May 31, 2023 - Economy

Toyota to build family-friendly electric SUV in Kentucky

Aerial photograph of Toyota's North Carolina battery factory, currently under construction

Toyota's battery factory under construction in Liberty, N.C. Photo courtesy of Toyota

Toyota will assemble a new, large electric SUV in Kentucky, the company announced Wednesday.

  • It will also invest an additional $2.1 billion to support the future expansion of a battery factory it's building in North Carolina, on top of the $3.8 billion it's already spending.

Details: Toyota's new electric SUV will be a three-row model built at its flagship Georgetown, Ky. plant starting in 2025.

  • The North Carolina facility, meanwhile, will make batteries for both hybrid and fully electric vehicles.

Why it matters: The yet-unnamed SUV, in the heart of the family segment, is a sign that the famously cautious Japanese automaker recognizes that a shift toward electric vehicles (EVs) is underway in the U.S.

Yes, but: Toyota will continue its "portfolio approach" to electrification, offering a mix of hybrids, plug-in hybrids, hydrogen fuel cells and pure EVs for the foreseeable future.

  • "We believe there's going to be a gradual approach to electrification," Sean Suggs, who oversees the North Carolina battery plant, told reporters.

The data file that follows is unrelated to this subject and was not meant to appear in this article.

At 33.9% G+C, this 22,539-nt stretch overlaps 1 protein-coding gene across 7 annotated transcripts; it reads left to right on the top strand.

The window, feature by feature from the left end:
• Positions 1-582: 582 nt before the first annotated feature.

Between the lines: A shortage of raw materials for batteries is one reason Toyota is sticking with its unique approach to what it calls "electrified vehicles," Suggs said.

  • With the battery minerals needed to produce one EV, the company can produce 90 hybrids, he explained.
  • "That's why it's really important that we have a portfolio approach to make sure the customer has choices. We believe that approach will work until North America can catch up from an infrastructure perspective and also raw materials."

Be smart: Battery manufacturers get a tax credit of $35 per kilowatt-hour for each U.S.-made cell, which slices their production costs by a third.

The bottom line: Toyota has more than 23 million hybrids, plug-in hybrids, fuel cells and EVs on the road worldwide — more than all other automakers combined.

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